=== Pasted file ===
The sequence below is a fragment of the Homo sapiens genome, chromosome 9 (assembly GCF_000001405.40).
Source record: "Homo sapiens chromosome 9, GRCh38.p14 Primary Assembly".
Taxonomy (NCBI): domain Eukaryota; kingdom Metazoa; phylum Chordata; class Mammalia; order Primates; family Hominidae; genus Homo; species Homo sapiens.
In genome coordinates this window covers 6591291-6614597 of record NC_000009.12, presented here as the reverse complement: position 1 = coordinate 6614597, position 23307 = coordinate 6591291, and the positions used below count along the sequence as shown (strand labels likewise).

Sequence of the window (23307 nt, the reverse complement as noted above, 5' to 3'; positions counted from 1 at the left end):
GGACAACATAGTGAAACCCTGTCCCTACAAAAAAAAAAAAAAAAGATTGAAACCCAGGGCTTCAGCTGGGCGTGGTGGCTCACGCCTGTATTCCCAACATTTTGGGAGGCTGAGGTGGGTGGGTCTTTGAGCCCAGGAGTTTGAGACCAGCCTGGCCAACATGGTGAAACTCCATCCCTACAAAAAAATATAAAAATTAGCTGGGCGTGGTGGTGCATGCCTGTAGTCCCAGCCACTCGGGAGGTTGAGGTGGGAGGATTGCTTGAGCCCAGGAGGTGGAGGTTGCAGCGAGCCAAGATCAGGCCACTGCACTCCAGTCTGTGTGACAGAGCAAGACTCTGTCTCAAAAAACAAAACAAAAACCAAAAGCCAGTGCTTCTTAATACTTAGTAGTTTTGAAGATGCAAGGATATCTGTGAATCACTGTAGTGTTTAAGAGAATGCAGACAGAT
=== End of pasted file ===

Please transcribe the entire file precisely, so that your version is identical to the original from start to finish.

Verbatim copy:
The sequence below is a fragment of the Homo sapiens genome, chromosome 9 (assembly GCF_000001405.40).
Source record: "Homo sapiens chromosome 9, GRCh38.p14 Primary Assembly".
Taxonomy (NCBI): domain Eukaryota; kingdom Metazoa; phylum Chordata; class Mammalia; order Primates; family Hominidae; genus Homo; species Homo sapiens.
In genome coordinates this window covers 6591291-6614597 of record NC_000009.12, presented here as the reverse complement: position 1 = coordinate 6614597, position 23307 = coordinate 6591291, and the positions used below count along the sequence as shown (strand labels likewise).

Sequence of the window (23307 nt, the reverse complement as noted above, 5' to 3'; positions counted from 1 at the left end):
GGACAACATAGTGAAACCCTGTCCCTACAAAAAAAAAAAAAAAAGATTGAAACCCAGGGCTTCAGCTGGGCGTGGTGGCTCACGCCTGTATTCCCAACATTTTGGGAGGCTGAGGTGGGTGGGTCTTTGAGCCCAGGAGTTTGAGACCAGCCTGGCCAACATGGTGAAACTCCATCCCTACAAAAAAATATAAAAATTAGCTGGGCGTGGTGGTGCATGCCTGTAGTCCCAGCCACTCGGGAGGTTGAGGTGGGAGGATTGCTTGAGCCCAGGAGGTGGAGGTTGCAGCGAGCCAAGATCAGGCCACTGCACTCCAGTCTGTGTGACAGAGCAAGACTCTGTCTCAAAAAACAAAACAAAAACCAAAAGCCAGTGCTTCTTAATACTTAGTAGTTTTGAAGATGCAAGGATATCTGTGAATCACTGTAGTGTTTAAGAGAATGCAGACAGAT